Sunday, October 20, 2013

Aging is a Process of Deceit

It seems another year of living has slipped by, the only remarkable thing about that being that I don’t seem to mind it. I still look on birthdays as marking growth both personal and public. I’m at an age where I can look back a long way and still, with some clarity, see the path I have taken and yet have sufficient vision to look to the future. I’m fond of saying that I still don’t know what I want to be when I grow up.

That isn’t wholly true, of course. I do know that I am probably as grown up as I’ll ever be, and that there is far less ahead than there is behind. Still, I have stories to tell, to write, and perhaps to share with a wider audience. There is a conceit most writers share, I suspect, that there are readers out there who want to know what we have to say; who care enough to take the time to read what we write. That isn’t the only reason for writing, of course. It does explain, perhaps, why one would sit down for hours every day to draw from within a sequence of words that tell a story to share with others. I keep thinking that maybe one day, in a year or two, I will close the door on the writing room, give myself up to reading, to playing, to just "being." But I know that won’t happen.

Writing is such an organic part of who and what a writer is. I could no more stop writing or thinking "story" than I could stop dreaming, or eating, or breathing. There is a part of me that looks at every act and action as a potential story. Sometimes it is simply how to relate an event to one other person, what words to use, how to structure the telling so that it is more than just a linear recounting. It is a writer’s burden, if you will, to care about structure, about entertaining, about capturing the reader or listener regardless of the information or size of the audience. I prefer to put words on paper, to read and edit before the words go out into the world, for an audience of one or of many. I often find that what I originally thought I had to say isn’t what I end up saying at all. It happens with a simple dialogue with one person, and it happens when I sit down to write a story. I always start out with a direction, an end point in mind, but like many things we all do, the direction, the conclusion, ends up being quite different.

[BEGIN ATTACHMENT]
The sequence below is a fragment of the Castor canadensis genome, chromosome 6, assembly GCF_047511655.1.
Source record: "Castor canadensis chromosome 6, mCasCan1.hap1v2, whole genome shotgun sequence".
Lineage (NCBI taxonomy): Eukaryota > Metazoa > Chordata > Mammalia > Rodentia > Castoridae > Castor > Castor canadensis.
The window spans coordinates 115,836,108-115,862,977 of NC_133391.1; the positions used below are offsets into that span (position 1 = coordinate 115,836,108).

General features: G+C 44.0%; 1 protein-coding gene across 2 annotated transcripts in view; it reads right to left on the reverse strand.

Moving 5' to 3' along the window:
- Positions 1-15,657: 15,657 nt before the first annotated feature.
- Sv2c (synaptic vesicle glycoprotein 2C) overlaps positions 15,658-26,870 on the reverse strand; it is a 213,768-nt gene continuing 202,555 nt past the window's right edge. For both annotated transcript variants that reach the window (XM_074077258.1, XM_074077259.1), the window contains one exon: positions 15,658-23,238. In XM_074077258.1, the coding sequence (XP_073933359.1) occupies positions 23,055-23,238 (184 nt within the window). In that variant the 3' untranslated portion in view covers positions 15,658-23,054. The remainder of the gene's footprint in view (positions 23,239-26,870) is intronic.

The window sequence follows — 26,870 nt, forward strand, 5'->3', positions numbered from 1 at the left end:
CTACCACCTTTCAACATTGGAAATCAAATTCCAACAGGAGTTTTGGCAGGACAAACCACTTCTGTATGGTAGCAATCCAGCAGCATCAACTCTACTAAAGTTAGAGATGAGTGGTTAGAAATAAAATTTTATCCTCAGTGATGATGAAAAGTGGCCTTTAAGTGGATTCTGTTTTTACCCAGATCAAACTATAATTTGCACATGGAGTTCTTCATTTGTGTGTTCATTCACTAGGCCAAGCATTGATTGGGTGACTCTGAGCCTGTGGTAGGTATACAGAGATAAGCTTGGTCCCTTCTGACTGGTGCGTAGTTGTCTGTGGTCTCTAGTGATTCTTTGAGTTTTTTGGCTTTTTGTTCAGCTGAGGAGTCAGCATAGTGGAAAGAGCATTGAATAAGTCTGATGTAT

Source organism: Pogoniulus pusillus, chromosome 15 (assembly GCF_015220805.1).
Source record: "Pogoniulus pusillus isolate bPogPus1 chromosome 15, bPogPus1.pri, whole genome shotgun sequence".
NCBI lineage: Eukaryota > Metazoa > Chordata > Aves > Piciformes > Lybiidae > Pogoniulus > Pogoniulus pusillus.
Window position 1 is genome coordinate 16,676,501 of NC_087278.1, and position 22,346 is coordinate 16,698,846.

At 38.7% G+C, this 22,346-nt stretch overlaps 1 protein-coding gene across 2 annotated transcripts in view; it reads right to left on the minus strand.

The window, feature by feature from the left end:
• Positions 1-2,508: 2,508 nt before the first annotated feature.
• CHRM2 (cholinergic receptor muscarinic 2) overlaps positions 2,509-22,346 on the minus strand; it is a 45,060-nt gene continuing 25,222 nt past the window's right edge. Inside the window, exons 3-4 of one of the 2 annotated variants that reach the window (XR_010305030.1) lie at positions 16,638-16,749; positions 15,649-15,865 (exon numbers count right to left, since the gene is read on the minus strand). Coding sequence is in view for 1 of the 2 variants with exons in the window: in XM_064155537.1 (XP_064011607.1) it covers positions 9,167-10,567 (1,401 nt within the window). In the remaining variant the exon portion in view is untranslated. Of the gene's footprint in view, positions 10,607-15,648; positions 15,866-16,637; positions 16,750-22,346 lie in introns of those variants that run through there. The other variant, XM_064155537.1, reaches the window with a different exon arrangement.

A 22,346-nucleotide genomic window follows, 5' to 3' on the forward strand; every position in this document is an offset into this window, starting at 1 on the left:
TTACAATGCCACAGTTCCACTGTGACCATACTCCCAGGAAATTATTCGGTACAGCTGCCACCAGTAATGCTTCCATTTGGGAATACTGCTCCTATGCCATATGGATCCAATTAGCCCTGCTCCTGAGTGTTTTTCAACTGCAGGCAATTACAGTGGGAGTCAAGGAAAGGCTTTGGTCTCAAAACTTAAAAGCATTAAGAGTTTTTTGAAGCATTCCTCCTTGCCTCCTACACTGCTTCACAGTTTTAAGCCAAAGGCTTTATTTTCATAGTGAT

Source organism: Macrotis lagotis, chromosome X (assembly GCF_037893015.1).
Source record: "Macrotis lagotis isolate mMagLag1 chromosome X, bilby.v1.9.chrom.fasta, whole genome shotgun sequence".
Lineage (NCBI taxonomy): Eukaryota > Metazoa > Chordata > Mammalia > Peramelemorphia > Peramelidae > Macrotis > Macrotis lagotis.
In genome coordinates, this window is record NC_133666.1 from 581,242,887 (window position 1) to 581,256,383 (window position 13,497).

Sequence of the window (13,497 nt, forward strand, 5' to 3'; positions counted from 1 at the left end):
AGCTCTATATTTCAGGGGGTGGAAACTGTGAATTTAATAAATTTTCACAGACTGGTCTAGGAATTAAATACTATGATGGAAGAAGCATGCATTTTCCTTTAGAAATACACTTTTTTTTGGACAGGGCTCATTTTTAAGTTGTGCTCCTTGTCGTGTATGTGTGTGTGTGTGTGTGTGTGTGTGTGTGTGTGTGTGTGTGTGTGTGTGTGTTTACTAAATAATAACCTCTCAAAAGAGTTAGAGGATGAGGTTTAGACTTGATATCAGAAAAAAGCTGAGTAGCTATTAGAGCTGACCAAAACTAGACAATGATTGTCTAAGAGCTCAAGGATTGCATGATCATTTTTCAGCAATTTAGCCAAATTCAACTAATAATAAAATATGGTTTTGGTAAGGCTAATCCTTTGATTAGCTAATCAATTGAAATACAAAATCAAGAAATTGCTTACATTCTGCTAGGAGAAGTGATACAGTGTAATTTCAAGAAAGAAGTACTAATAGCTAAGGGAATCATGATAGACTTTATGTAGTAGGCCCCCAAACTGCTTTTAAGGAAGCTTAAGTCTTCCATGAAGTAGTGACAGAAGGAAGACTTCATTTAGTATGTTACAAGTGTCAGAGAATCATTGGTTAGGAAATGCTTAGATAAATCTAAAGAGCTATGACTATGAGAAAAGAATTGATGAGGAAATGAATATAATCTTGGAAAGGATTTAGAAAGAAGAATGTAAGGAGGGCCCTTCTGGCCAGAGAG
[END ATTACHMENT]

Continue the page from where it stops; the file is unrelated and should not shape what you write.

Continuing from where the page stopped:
There is an old proverb that says if we don’t change direction soon, we’ll end up where we’re headed. I think I’m at the point where I know where I’m headed, and it’s too late to change direction.

Still, I’m not ready to just sit back and enjoy the ride.

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